• Democurmudgeon: Thomas Frank on why, after the GOP Tanked the Global Economy, did Voters Sweep GOP back into Office?

    It’s the question I still don’t have an answer too.

    This Rachel Maddow interview is jammed packed with every common sense question many of us had after the 2010 GOP landslide. In some way, its nice to know you aren’t the only one stumped by the voting public’s Bizarro World choice.

    In fact, Thomas Frank doesn’t have any explanation either. But its the mystifying reality of going back to the scoundrels who got us to this low economic point in the first place that Frank and Maddow, in a funny way, try to answer. Highly recommended:

  • America’s Unlevel Field –

    Last month President Obama gave a speech invoking the spirit of Teddy Roosevelt on behalf of progressive ideals — and Republicans were not happy. Mitt Romney, in particular, insisted that where Roosevelt believed that “government should level the playing field to create equal opportunities,” Mr. Obama believes that “government should create equal outcomes,” that we should have a society where “everyone receives the same or similar rewards, regardless of education, effort and willingness to take risk.”

    As many people were quick to point out, this portrait of the president as radical redistributionist was pure fiction. What hasn’t been as widely noted, however, is that Mr. Romney’s picture of himself as a believer in a level playing field is just as fictional. [read on…]

  • An interesting tool to look at polling data:  2012 Election: Presidential Poll Tracker –
  • Matt Stoller takes aim, misses wildly | Hullabaloo  (the emphasis is mine) (thanks to Ryking- Like the scientific method, Liberalism is not a…)

    Like the scientific method, Liberalism is not a creed seeking dominance but a system of thought that attempts to alleviate oppression and exploitation wherever possible, providing equality of opportunity and a minimum standard of living to everyone, thus ensuring basic human dignity and the ability to better one’s station in life.If providing those things were possible without the use of force or even laws, that would be fine. In cases where human behavior is self-guided and does not create oppression over others (e.g., mutually consenting sexual activity, the right to choose, marijuana usage, etc.) liberalism stands aside, shattering the use of force or law that curtails human freedom.Where human behavior does inevitably create oppression (and it most certainly does), liberalism seeks first and foremost to implement laws, legitimized by the consent of the governed, to regulate against that oppression. The use of force is a last resort, and is only necessary to enforce the law, or to act in the most egregious circumstances of oppression where domestic law will not reach.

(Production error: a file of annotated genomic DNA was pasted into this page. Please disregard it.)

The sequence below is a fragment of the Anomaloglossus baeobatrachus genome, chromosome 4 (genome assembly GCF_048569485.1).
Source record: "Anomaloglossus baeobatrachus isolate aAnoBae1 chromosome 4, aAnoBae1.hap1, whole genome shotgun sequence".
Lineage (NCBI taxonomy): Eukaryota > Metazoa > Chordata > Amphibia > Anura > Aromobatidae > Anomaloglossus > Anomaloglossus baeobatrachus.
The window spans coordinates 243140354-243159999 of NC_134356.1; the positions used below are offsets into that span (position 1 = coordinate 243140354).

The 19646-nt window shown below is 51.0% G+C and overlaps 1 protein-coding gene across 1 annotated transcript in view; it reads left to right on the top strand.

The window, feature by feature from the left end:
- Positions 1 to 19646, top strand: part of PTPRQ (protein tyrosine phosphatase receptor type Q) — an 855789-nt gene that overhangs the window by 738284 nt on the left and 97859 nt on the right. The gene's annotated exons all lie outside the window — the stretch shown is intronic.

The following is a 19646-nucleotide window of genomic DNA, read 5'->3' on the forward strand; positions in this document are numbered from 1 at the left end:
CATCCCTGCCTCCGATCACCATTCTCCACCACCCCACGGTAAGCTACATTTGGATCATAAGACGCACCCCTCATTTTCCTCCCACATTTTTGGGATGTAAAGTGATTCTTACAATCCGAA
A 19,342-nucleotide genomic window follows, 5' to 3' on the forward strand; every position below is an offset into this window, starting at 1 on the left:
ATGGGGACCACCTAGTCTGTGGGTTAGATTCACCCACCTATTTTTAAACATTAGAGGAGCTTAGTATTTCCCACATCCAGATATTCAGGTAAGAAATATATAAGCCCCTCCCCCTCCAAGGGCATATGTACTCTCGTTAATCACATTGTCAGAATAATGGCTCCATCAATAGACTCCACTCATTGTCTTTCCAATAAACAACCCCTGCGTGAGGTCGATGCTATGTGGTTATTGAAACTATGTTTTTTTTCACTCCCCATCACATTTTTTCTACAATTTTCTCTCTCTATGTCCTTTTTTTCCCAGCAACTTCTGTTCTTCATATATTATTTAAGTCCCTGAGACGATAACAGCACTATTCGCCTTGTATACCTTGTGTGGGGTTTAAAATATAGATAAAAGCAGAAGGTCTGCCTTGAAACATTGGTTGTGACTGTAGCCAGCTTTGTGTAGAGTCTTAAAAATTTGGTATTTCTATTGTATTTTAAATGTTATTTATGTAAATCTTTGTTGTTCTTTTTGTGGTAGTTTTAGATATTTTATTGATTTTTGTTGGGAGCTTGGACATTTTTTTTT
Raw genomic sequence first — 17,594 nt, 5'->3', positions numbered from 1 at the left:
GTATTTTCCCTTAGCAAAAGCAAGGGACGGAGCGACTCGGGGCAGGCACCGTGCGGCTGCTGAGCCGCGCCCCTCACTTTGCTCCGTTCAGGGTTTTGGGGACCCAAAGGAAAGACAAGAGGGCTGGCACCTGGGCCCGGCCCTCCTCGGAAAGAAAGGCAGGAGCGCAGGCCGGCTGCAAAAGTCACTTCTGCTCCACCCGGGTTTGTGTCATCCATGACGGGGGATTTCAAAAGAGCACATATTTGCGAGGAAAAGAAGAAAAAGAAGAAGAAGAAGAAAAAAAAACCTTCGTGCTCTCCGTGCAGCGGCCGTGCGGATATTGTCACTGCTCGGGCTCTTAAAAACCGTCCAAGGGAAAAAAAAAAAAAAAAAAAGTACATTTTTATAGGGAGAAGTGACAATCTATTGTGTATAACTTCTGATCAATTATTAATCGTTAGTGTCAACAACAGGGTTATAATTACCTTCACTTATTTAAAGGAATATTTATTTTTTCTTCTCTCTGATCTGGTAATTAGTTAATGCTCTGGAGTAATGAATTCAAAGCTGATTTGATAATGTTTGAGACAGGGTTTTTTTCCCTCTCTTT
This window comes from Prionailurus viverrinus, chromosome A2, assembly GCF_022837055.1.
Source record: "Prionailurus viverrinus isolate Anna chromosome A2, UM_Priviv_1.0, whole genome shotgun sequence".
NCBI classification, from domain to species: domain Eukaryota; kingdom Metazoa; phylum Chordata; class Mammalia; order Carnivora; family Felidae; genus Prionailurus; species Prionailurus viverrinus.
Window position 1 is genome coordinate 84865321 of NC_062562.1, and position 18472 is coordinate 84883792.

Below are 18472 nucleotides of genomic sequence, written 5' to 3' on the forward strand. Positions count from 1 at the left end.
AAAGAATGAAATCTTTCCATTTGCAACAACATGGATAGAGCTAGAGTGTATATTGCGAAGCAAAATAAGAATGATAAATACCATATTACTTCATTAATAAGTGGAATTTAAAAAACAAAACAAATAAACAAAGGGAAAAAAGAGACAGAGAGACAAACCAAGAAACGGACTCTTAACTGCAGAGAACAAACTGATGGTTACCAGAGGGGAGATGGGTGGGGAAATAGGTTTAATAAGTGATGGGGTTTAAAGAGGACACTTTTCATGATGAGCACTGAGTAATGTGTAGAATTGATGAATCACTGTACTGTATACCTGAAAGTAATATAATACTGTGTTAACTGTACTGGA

Dominance is not part of the liberal program. Far from it. Remember the basic dictum: power corrupts. Absolute power corrupts absolutely. Dominance corrupts, even liberal dominance. That’s part of what went wrong with totalitarian communism: too much dominance by ostensibly leftist ideologues who were allowed to maximize their own power at the expense of others. The program of liberalism is not about putting dominant people in charge, so much as about creating self-regulating systems of government that function for the benefit of people regardless of the who is temporarily in charge.

    [read on…l